Source Code

You go back, Jack, do it again
Duncan Jones
Jake Gyllenhaal, Michelle Monaghan, Vera Farmiga, Jeffery Wright
The Setup: 
Man keeps getting sent into the past to find a bomber on a train.

So I knew I had this nice modest sci-fi movie to see upon my return from my Amsterdam vacation, which was a nice way to assuage my overall depression at having to be back in this country where public services are all-round shoddy and everyone is vaguely pissed off. Which is not even to mention the food.

This is by Duncan Jones, son of David Bowie who won favor with his modest little sci-fi film about identity and stuff, Moon. This one has a lot of thematic similarity, in terms of questioning identity and reality, as well as just concentrating on a man trapped in a small, impersonal environment. And it is just offbeat and generally weird enough to remain intriguing and charming.

So we have these shots of Chicago and a commuter train under the credits. We then join Jake Gyllenhaal as Colter [what, he's a gay porn star?], waking up on that train. Across from him sits Michelle Monaghan as Christina. They banter, a few incidental things happen, and Colter sees that he looks like someone else in the mirror. Then the train explodes. Colter wakes in a small capsule with Vera Farmiga as Goodwin on a screen. She tells him that he has to go back to the train, where he'll have eight minutes to find the bomb and the bomber. And if he doesn't, he'll go back again, and again, and again until he does.

We soon learn that the explosion happened that morning--in real time--and that it is to be just the first of a series of attacks on Chicago that day, the rest of which will be much deadlier. Colter finding the bomber on the train can prevent the later bombings--which is good, because otherwise there would be no sense of urgency to the movie. If Colter can just go back any number of times until he gets it right, who cares? He also finds out that the people on the train, including that charming Christina, are already dead, so his saving them while going back won't actually make a difference. He also has to begin wondering who HE is, since the last thing he remembers is being on tour in Afghanistan, and now suddenly he's here as this other guy trying to save this train.

Soon it is revealed that what he's going back in is not actually time, but just in his memory. And he soon intuits that he is actually dead--but not really, he's a vegetable with part of his brain still active, which the military has consigned to running this mission for them.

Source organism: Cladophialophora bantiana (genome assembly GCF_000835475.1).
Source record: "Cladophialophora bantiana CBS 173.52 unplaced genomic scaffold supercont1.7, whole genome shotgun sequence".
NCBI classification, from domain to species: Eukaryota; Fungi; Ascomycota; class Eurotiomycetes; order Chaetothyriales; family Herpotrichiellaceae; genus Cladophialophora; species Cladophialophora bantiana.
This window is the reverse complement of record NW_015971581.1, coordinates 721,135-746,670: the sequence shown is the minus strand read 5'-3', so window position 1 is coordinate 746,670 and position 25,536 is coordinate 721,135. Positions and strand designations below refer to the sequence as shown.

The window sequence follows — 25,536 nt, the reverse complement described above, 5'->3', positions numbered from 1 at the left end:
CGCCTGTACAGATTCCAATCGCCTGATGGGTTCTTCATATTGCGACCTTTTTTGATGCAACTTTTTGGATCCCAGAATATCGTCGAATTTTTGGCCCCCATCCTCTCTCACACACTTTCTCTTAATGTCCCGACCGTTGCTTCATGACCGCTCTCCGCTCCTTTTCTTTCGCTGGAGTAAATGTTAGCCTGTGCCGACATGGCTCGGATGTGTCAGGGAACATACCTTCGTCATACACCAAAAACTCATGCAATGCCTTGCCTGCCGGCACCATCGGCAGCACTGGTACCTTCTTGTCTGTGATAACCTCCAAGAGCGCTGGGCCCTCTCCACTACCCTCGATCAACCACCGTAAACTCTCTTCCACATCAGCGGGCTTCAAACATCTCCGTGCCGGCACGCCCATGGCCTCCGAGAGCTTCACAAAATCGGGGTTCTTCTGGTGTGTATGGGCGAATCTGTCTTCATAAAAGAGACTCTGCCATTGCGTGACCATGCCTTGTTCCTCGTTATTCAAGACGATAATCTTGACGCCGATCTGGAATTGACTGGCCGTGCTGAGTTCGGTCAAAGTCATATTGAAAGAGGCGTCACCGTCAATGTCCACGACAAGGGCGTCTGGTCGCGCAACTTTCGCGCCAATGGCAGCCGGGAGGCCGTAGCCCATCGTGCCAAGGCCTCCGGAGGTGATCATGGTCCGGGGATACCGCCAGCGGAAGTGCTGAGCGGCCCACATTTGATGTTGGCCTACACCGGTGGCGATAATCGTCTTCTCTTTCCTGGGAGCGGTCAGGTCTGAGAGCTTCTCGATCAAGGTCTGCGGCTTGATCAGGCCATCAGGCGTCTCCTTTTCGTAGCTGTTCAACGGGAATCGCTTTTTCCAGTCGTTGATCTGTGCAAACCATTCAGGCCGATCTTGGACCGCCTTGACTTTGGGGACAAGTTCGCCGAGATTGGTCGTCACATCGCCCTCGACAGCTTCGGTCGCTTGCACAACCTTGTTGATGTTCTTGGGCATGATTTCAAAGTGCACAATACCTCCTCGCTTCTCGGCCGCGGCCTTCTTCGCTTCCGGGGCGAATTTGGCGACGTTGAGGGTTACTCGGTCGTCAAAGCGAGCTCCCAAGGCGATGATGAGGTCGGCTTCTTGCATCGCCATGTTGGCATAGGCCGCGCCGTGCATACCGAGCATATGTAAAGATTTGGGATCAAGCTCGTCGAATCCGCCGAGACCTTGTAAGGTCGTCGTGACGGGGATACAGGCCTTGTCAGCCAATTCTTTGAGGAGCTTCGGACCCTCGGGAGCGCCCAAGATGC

But again, this is the problem the movie faces--if these characters are already lost, why are we supposed to get involved in their fate? Which results in the weird, off-kilter shape of the film, which by necessity can't really develop all that far. Farmiga and Jeffery Wright are good in their military roles [Farmiga in particular brings a lot of sympathy to her relatively undeveloped role], but their whole part is in many ways inconsequential and superfluous to the story. So is Monaghan as Christina, charming as ever, but a role that repeats the same eight minutes over and over is necessarily short on development. As is the entire movie--if it just keeps jumping back, it's difficult for the film to sustain any feeling of going forward. Its attempts to do so become the main source of interest--how is it going to get past this challenge it has set for itself?

The movie resolves with a happy ending that really makes no sense within the parameters it has set for itself, but by this time we just know that all movies have to have happy endings.

So ultimately kind of an interesting mess, but one that is so narratively ungainly that in a way you start to root for it. You’re sitting there wondering how they’re going to move the story forward and develop any stakes because the narrative just keeps looping back, so when they take a step in this regard one kind of applauds it. And it’s just so generally unusual and has so many disparate elements that don’t quite work but remain interesting that it becomes somewhat charming. It also helps that the actors are all very good, including Gyllenhaal at the center, bringing little notes into his performance that help bring the movie together, even when its many elements are pulling it in different directions.

Was it that great? No. Do you need to see it? Not really. But if you like somewhat intriguing science fiction with a somewhat interesting premise and execution, this one makes a lot of its strength—which is in not being pounded into a perfectly acceptable, all-hairs-smoothed-down thing, and allowing itself to be just a little bit odd and charmingly ungainly.

Should you watch it: 

If you like this kind of tepid science fiction.